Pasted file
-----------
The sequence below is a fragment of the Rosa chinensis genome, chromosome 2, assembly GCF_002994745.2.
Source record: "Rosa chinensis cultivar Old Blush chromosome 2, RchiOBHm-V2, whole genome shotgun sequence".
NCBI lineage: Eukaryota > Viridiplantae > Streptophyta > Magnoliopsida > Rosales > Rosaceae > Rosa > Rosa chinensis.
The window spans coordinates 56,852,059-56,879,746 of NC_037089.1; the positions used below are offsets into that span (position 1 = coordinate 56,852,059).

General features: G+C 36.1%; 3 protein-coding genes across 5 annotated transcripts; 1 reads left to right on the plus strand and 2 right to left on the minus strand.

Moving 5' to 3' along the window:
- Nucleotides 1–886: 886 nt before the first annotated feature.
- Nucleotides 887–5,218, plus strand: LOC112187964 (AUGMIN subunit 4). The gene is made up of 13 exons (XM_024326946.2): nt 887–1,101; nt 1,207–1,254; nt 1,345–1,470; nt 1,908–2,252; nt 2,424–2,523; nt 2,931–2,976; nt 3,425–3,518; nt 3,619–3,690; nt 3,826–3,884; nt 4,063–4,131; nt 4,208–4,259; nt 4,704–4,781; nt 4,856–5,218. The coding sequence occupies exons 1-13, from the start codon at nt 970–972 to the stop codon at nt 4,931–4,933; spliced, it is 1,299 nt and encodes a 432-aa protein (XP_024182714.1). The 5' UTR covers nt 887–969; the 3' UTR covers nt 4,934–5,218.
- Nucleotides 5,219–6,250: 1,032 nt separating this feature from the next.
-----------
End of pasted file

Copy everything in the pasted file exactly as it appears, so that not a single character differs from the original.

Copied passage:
The sequence below is a fragment of the Rosa chinensis genome, chromosome 2, assembly GCF_002994745.2.
Source record: "Rosa chinensis cultivar Old Blush chromosome 2, RchiOBHm-V2, whole genome shotgun sequence".
NCBI lineage: Eukaryota > Viridiplantae > Streptophyta > Magnoliopsida > Rosales > Rosaceae > Rosa > Rosa chinensis.
The window spans coordinates 56,852,059-56,879,746 of NC_037089.1; the positions used below are offsets into that span (position 1 = coordinate 56,852,059).

General features: G+C 36.1%; 3 protein-coding genes across 5 annotated transcripts; 1 reads left to right on the plus strand and 2 right to left on the minus strand.

Moving 5' to 3' along the window:
- Nucleotides 1–886: 886 nt before the first annotated feature.
- Nucleotides 887–5,218, plus strand: LOC112187964 (AUGMIN subunit 4). The gene is made up of 13 exons (XM_024326946.2): nt 887–1,101; nt 1,207–1,254; nt 1,345–1,470; nt 1,908–2,252; nt 2,424–2,523; nt 2,931–2,976; nt 3,425–3,518; nt 3,619–3,690; nt 3,826–3,884; nt 4,063–4,131; nt 4,208–4,259; nt 4,704–4,781; nt 4,856–5,218. The coding sequence occupies exons 1-13, from the start codon at nt 970–972 to the stop codon at nt 4,931–4,933; spliced, it is 1,299 nt and encodes a 432-aa protein (XP_024182714.1). The 5' UTR covers nt 887–969; the 3' UTR covers nt 4,934–5,218.
- Nucleotides 5,219–6,250: 1,032 nt separating this feature from the next.